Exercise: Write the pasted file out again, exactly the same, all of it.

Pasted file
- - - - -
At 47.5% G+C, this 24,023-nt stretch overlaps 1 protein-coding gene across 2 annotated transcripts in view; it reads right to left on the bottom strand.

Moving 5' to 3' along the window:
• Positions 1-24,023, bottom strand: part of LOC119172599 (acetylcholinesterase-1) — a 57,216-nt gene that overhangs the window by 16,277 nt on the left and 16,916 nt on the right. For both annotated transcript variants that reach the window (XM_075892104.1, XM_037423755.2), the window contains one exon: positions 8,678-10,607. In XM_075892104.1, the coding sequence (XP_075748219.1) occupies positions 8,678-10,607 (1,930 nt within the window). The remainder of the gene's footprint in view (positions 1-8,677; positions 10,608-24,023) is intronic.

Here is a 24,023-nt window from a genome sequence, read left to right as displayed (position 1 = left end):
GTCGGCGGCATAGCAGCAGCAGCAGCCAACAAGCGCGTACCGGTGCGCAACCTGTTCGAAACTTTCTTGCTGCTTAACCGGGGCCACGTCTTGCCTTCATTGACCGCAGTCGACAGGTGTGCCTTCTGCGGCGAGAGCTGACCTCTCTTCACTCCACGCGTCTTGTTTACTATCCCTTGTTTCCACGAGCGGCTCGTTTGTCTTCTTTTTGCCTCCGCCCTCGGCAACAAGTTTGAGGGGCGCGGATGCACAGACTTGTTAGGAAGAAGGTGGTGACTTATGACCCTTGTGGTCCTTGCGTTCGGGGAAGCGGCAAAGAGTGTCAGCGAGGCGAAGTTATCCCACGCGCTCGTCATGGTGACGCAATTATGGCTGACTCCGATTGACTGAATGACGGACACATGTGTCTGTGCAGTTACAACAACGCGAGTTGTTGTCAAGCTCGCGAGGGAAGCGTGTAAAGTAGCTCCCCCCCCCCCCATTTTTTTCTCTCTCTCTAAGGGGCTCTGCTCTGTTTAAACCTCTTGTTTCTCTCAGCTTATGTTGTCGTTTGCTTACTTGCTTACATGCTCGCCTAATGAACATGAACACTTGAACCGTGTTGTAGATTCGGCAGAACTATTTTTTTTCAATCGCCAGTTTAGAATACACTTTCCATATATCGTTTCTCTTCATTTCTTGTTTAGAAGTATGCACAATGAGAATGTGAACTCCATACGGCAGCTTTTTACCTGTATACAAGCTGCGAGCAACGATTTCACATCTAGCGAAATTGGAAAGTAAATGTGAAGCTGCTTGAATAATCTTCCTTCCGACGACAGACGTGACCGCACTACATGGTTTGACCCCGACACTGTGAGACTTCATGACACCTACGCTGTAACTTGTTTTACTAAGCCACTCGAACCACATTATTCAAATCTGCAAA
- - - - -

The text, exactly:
At 47.5% G+C, this 24,023-nt stretch overlaps 1 protein-coding gene across 2 annotated transcripts in view; it reads right to left on the bottom strand.

Moving 5' to 3' along the window:
• Positions 1-24,023, bottom strand: part of LOC119172599 (acetylcholinesterase-1) — a 57,216-nt gene that overhangs the window by 16,277 nt on the left and 16,916 nt on the right. For both annotated transcript variants that reach the window (XM_075892104.1, XM_037423755.2), the window contains one exon: positions 8,678-10,607. In XM_075892104.1, the coding sequence (XP_075748219.1) occupies positions 8,678-10,607 (1,930 nt within the window). The remainder of the gene's footprint in view (positions 1-8,677; positions 10,608-24,023) is intronic.

Here is a 24,023-nt window from a genome sequence, read left to right as displayed (position 1 = left end):
GTCGGCGGCATAGCAGCAGCAGCAGCCAACAAGCGCGTACCGGTGCGCAACCTGTTCGAAACTTTCTTGCTGCTTAACCGGGGCCACGTCTTGCCTTCATTGACCGCAGTCGACAGGTGTGCCTTCTGCGGCGAGAGCTGACCTCTCTTCACTCCACGCGTCTTGTTTACTATCCCTTGTTTCCACGAGCGGCTCGTTTGTCTTCTTTTTGCCTCCGCCCTCGGCAACAAGTTTGAGGGGCGCGGATGCACAGACTTGTTAGGAAGAAGGTGGTGACTTATGACCCTTGTGGTCCTTGCGTTCGGGGAAGCGGCAAAGAGTGTCAGCGAGGCGAAGTTATCCCACGCGCTCGTCATGGTGACGCAATTATGGCTGACTCCGATTGACTGAATGACGGACACATGTGTCTGTGCAGTTACAACAACGCGAGTTGTTGTCAAGCTCGCGAGGGAAGCGTGTAAAGTAGCTCCCCCCCCCCCCATTTTTTTCTCTCTCTCTAAGGGGCTCTGCTCTGTTTAAACCTCTTGTTTCTCTCAGCTTATGTTGTCGTTTGCTTACTTGCTTACATGCTCGCCTAATGAACATGAACACTTGAACCGTGTTGTAGATTCGGCAGAACTATTTTTTTTCAATCGCCAGTTTAGAATACACTTTCCATATATCGTTTCTCTTCATTTCTTGTTTAGAAGTATGCACAATGAGAATGTGAACTCCATACGGCAGCTTTTTACCTGTATACAAGCTGCGAGCAACGATTTCACATCTAGCGAAATTGGAAAGTAAATGTGAAGCTGCTTGAATAATCTTCCTTCCGACGACAGACGTGACCGCACTACATGGTTTGACCCCGACACTGTGAGACTTCATGACACCTACGCTGTAACTTGTTTTACTAAGCCACTCGAACCACATTATTCAAATCTGCAAA